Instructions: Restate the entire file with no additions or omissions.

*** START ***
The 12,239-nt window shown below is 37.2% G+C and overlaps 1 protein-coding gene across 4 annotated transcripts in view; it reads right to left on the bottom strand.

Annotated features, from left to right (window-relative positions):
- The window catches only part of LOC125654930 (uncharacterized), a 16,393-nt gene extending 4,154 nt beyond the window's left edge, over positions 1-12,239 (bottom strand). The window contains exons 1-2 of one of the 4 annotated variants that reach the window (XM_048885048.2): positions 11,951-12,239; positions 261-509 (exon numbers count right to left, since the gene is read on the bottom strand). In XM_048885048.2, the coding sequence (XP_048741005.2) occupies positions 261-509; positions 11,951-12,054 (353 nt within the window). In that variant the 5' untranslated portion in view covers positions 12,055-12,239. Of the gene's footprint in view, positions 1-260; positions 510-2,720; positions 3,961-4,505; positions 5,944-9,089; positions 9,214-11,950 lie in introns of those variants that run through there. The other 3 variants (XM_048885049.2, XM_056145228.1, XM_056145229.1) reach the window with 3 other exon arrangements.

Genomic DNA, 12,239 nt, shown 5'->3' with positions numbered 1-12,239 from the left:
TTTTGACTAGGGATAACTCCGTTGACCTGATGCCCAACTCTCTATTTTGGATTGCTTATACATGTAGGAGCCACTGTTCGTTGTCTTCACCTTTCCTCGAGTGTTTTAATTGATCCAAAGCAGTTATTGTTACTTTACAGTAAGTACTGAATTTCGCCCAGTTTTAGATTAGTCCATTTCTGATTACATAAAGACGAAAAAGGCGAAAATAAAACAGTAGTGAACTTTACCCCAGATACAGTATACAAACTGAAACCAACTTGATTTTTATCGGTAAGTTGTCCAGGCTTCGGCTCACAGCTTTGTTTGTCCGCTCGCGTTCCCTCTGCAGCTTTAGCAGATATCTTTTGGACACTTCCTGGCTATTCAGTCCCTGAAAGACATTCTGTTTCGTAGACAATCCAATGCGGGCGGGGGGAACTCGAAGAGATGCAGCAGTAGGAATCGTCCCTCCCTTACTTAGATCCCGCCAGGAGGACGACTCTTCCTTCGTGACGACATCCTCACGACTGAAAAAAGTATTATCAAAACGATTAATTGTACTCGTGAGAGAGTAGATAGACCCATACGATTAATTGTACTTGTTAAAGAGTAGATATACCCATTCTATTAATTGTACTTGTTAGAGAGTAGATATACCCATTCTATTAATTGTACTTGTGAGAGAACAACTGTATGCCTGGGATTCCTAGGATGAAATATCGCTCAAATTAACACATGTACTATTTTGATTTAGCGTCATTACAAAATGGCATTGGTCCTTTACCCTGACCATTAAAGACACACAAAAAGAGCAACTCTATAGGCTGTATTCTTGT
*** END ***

The 12,239-nt window shown below is 37.2% G+C and overlaps 1 protein-coding gene across 4 annotated transcripts in view; it reads right to left on the bottom strand.

Annotated features, from left to right (window-relative positions):
- The window catches only part of LOC125654930 (uncharacterized), a 16,393-nt gene extending 4,154 nt beyond the window's left edge, over positions 1-12,239 (bottom strand). The window contains exons 1-2 of one of the 4 annotated variants that reach the window (XM_048885048.2): positions 11,951-12,239; positions 261-509 (exon numbers count right to left, since the gene is read on the bottom strand). In XM_048885048.2, the coding sequence (XP_048741005.2) occupies positions 261-509; positions 11,951-12,054 (353 nt within the window). In that variant the 5' untranslated portion in view covers positions 12,055-12,239. Of the gene's footprint in view, positions 1-260; positions 510-2,720; positions 3,961-4,505; positions 5,944-9,089; positions 9,214-11,950 lie in introns of those variants that run through there. The other 3 variants (XM_048885049.2, XM_056145228.1, XM_056145229.1) reach the window with 3 other exon arrangements.

Genomic DNA, 12,239 nt, shown 5'->3' with positions numbered 1-12,239 from the left:
TTTTGACTAGGGATAACTCCGTTGACCTGATGCCCAACTCTCTATTTTGGATTGCTTATACATGTAGGAGCCACTGTTCGTTGTCTTCACCTTTCCTCGAGTGTTTTAATTGATCCAAAGCAGTTATTGTTACTTTACAGTAAGTACTGAATTTCGCCCAGTTTTAGATTAGTCCATTTCTGATTACATAAAGACGAAAAAGGCGAAAATAAAACAGTAGTGAACTTTACCCCAGATACAGTATACAAACTGAAACCAACTTGATTTTTATCGGTAAGTTGTCCAGGCTTCGGCTCACAGCTTTGTTTGTCCGCTCGCGTTCCCTCTGCAGCTTTAGCAGATATCTTTTGGACACTTCCTGGCTATTCAGTCCCTGAAAGACATTCTGTTTCGTAGACAATCCAATGCGGGCGGGGGGAACTCGAAGAGATGCAGCAGTAGGAATCGTCCCTCCCTTACTTAGATCCCGCCAGGAGGACGACTCTTCCTTCGTGACGACATCCTCACGACTGAAAAAAGTATTATCAAAACGATTAATTGTACTCGTGAGAGAGTAGATAGACCCATACGATTAATTGTACTTGTTAAAGAGTAGATATACCCATTCTATTAATTGTACTTGTTAGAGAGTAGATATACCCATTCTATTAATTGTACTTGTGAGAGAACAACTGTATGCCTGGGATTCCTAGGATGAAATATCGCTCAAATTAACACATGTACTATTTTGATTTAGCGTCATTACAAAATGGCATTGGTCCTTTACCCTGACCATTAAAGACACACAAAAAGAGCAACTCTATAGGCTGTATTCTTGT